Ema 絵馬 are small, wooden plaques used to write prayers or wishes. The word Ema is written with two kanji, literally meaning ‘picture horse’ as horses were believed to carry messages from the gods. In the past horses were also donated to shrines in order to seek good blessings. Horses are expensive commodities therefore visitors would often instead leave wooden plaques with images of horses. Gradually smaller plaques could be purchased to leave wishes at the shrine or temple. These days the Ema can be purchased in a variety of shapes and designs. Once Ema are purchased (¥500 ~ ¥1,000) pens are provided to write a wish on the blank side and the Ema are then hung on a specially dedicated board in the shrine or temple grounds. Common wishes are for health, family, love and success.


DARUMA DOLLS

The Daruma 達磨 is a hollow, round, traditional Japanese doll, modelled after Bodhidharma who is the founder of Zen Buddhism. The Daruma doll has no legs or arms as a reminder of Bodhidharma losing his limbs in his quest to reach enlightenment through self-sacrifice and meditation. The Daruma is designed to be impossible to tip over as they always roll back into an upright position. For this reason the doll serves as a reminder than no matter how many times one could get knocked down, one must always endure and stand back up in order to achieve a goal. Related to this is the Japanese expression nanakorobi yaoki, which loosely translates into “seven times down, eight times up”. Thus in Japan the Daruma has become a symbol of luck and perseverance to never give up! The Daruma is purchased at New Year and a wish is made and one eye painted on. The Daruma is then place where it can be seen daily in your home or at work. Once your wish or goal has been achieved the other eye is painted on. Write your wish on the back of the Daruma and return it to the temple for burning at New Year. A new Daruma can then be bought and the cycle is repeated.



OTOSHIDAMA MONEY ENVELOPES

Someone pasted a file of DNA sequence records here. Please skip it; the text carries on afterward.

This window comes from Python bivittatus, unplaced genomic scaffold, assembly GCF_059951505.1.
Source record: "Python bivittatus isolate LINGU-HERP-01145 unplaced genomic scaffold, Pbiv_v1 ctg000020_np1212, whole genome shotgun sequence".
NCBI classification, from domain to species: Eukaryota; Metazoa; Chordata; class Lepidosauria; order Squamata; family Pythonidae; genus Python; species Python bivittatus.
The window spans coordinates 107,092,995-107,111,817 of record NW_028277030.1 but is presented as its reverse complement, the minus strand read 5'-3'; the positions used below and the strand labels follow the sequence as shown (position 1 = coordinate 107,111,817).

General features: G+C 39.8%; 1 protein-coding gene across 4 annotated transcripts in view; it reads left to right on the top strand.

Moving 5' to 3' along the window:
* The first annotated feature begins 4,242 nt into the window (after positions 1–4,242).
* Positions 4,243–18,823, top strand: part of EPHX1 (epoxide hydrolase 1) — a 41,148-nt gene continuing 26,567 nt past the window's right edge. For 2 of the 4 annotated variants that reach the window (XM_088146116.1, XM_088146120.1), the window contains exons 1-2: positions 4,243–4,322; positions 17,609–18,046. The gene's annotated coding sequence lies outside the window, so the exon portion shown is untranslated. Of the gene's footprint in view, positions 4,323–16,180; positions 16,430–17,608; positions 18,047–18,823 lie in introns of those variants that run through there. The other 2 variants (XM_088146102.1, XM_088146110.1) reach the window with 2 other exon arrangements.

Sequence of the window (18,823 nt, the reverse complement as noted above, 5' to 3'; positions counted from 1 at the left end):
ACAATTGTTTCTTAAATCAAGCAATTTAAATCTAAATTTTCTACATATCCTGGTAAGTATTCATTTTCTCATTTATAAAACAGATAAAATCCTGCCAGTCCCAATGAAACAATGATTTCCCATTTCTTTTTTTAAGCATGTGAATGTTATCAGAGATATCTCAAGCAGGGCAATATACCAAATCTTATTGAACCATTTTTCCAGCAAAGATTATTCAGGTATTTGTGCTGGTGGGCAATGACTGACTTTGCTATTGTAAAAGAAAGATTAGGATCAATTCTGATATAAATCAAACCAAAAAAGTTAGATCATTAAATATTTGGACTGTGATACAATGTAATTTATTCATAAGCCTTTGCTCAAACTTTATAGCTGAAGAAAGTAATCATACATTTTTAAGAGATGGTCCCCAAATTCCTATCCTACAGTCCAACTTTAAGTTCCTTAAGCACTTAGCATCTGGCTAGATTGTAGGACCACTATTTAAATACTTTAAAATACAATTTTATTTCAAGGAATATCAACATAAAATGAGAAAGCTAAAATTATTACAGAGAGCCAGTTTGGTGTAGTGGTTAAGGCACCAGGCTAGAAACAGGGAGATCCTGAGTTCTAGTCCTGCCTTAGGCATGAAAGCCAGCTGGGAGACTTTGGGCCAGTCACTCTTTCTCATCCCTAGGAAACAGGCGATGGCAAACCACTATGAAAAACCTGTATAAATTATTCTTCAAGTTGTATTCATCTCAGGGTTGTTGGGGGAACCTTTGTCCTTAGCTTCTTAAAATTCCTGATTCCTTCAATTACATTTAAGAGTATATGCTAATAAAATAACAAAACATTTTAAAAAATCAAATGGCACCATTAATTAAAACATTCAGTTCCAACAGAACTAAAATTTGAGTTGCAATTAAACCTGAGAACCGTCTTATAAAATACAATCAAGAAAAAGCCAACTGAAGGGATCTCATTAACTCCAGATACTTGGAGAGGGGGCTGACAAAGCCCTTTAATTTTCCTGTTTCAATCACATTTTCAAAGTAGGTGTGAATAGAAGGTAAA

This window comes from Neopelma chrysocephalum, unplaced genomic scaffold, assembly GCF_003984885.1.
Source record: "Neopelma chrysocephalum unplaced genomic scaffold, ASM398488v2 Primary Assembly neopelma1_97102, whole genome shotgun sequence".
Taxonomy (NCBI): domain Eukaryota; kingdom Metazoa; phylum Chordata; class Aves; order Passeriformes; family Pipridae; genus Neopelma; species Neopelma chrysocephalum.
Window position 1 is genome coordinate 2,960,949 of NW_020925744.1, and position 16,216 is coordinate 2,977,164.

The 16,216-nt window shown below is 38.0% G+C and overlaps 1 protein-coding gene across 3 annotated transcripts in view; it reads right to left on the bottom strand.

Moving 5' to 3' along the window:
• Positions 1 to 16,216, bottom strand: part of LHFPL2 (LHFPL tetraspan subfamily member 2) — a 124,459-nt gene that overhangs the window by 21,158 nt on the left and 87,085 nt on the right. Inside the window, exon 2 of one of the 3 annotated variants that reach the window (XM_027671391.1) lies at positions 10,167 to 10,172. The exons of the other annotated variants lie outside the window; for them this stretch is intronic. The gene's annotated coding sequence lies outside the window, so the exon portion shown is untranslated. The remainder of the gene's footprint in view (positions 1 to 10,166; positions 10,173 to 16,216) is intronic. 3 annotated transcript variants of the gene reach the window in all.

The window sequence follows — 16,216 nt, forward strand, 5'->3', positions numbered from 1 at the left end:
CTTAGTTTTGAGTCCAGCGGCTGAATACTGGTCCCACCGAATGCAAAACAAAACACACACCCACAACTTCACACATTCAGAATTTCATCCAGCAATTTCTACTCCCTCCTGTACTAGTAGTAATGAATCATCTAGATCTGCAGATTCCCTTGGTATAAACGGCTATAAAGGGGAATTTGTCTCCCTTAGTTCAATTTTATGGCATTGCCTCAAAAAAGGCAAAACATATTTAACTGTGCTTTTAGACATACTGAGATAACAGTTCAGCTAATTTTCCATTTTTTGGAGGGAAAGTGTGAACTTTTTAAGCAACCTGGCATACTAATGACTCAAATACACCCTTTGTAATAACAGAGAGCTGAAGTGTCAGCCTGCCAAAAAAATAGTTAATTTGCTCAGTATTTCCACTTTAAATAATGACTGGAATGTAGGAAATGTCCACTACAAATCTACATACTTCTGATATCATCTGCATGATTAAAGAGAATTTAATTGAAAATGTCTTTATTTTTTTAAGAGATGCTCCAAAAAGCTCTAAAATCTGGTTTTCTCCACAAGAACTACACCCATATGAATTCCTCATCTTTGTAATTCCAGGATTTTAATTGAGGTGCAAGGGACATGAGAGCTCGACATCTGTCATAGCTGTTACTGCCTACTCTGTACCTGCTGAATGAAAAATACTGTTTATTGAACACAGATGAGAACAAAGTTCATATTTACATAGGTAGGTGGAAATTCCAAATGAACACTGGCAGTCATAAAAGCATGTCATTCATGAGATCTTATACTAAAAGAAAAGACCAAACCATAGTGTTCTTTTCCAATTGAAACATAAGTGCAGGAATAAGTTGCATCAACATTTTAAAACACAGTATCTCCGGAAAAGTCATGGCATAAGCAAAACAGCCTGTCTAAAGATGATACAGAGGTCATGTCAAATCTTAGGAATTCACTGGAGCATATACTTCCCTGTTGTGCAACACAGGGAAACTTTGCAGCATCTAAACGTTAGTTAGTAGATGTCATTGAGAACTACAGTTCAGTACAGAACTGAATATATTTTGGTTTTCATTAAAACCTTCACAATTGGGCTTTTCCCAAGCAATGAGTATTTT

One of the most exciting traditions at New Year for children is receiving gifts of otoshidama おとしだま envelopes containing money. These are given in the first few days of New Year from the 1st to the 3rd January. Children usually receive the otoshidama envelopes from adult relatives, neighbours and friends up until they graduate from high school. Envelopes are usually purchased in bulk with a large range of designs, from elegant designs to zodiac animals to popular cartoon characters. New notes are usually obtained from the bank and the notes are folded into three before placing into the otoshidama envelopes. The amount given varies depending on the age of the child and the giver's relationship with the child. Average amounts are from ¥2,000 for younger children to ¥5,000 for high school students.



NENGAJŌ NEW YEAR CARDS

In Western societies we traditionally send Christmas cards at Christmas time. In Japan the tradition is to send new year greeting cards called nengajō (年賀状) or new year postcards called nenga-hagaki (年賀はがき). The custom began in the Heian Period (794-1185) when the noble class would send letters to people whom they could not meet personally to give new year greetings. As Japan modernised during the Meiji Restoration (1868~1912) its postal service was developed and the new tradition of sending New Year cards flourished.

Today postcards are sent to everyone to show gratitude and thank them for the past year and future year. So, who is everyone? Basically everyone you have an association with …..…. friends, family, neighbours, work colleagues, acquaintances, clients, teachers ……. the list goes on!


Millions of cards are posted in time for a 1st January delivery. Remarkably Japan Post accepts all cards marked with the New Year greeting ‘nenga’ (年賀) and holds these post cards to be delivered on New Year’s Day. Cards can be posted and held by the post office from 15th December to 25th December to ensure a New Year’s Day delivery.



OSHŌGATSU-KAZARI NEW YEAR DECORATIONS

Before the New Year decorations are put up Oosōji (大掃除), the big clean-up, is done.